Allowing self-control over various modes of instructional support has been shown to facilitate motor learning. Most research has examined factors that directly altered task-relevant information on a trial-to-trial basis (e.g., feedback). Recent research suggests that self-control (SC) effects extend to the manipulation of other types of factors (e.g., total number of practice trials completed). This research also illustrated that learners sometimes select a very small amount of practice when given latitude to do so. The purpose of the current study was to examine the effects of SC practice within a fixed time period on the learning of a basketball set shot. SC participants chose when to attempt each shot within two 15-min practice sessions, thereby controlling both the total number of shots taken and the spacing of shots. Yoked participants completed the same number of shots as their SC counterparts. Spacing of shots was also matched across groups. The SC group was more accurate and had higher form scores and longer preshot times during retention. These findings provided additional support for the generalizability of SC effects and extended prior research, showing that autonomy over total practice duration was not a prerequisite for the observed effects.

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David R. Bassett, Jeffrey T. Fairbrother, Lynn B. Panton, Philip E. Martin and Ann M. Swartz

Undergraduate enrollments in kinesiology have grown over the past 20 years as the popularity of this major increased among students interested in the health professions. A panel discussion at the 2018 American Kinesiology Association workshop provided an overview of challenges facing kinesiology departments. Department leaders at four public universities discussed enrollment trends, faculty resources for teaching undergraduates, and budget models used at their universities. Comparisons were made with kinesiology departments at Big Ten universities to reflect more broadly on what is happening at U.S. public research institutions. At several universities, undergraduate kinesiology enrollments grew between 2008 and 2017, but at others, they leveled off or declined. In many cases, faculty resources have not kept pace with enrollments, leading to unhealthy student-to-faculty ratios. The panel discussed methods of coping with scarce resources for teaching undergraduates and how department leaders can use comparison data to stress the importance of adequate resources.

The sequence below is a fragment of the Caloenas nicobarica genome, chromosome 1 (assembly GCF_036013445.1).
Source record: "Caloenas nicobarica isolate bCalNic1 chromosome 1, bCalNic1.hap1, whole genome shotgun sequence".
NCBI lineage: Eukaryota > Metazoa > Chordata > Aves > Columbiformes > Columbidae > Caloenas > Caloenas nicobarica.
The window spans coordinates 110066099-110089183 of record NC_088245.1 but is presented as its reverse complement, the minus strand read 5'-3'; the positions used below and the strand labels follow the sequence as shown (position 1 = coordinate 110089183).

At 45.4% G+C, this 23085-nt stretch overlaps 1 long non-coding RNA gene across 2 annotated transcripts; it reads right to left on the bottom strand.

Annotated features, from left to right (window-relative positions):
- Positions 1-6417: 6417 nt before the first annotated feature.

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Christopher K. Rhea, Jed A. Diekfuss, Jeffrey T. Fairbrother and Louisa D. Raisbeck

Falls in older adults are a public health challenge due to their influence on well-being and health-care costs. One way to address this challenge is to discover new methods to enhance postural control in older adults so they are better prepared to maintain an upright stance. Older and younger adults (N = 32) performed a static balance task on a force plate with no instructions, internal focus instructions, or external focus instructions. Center of pressure displacement time series were analyzed using sample entropy and standard deviation. Only the external focus condition significantly increased postural control entropy, which was observed across both age groups. This study showed that an external focus of attention can be used to increase postural control entropy within a single session of testing.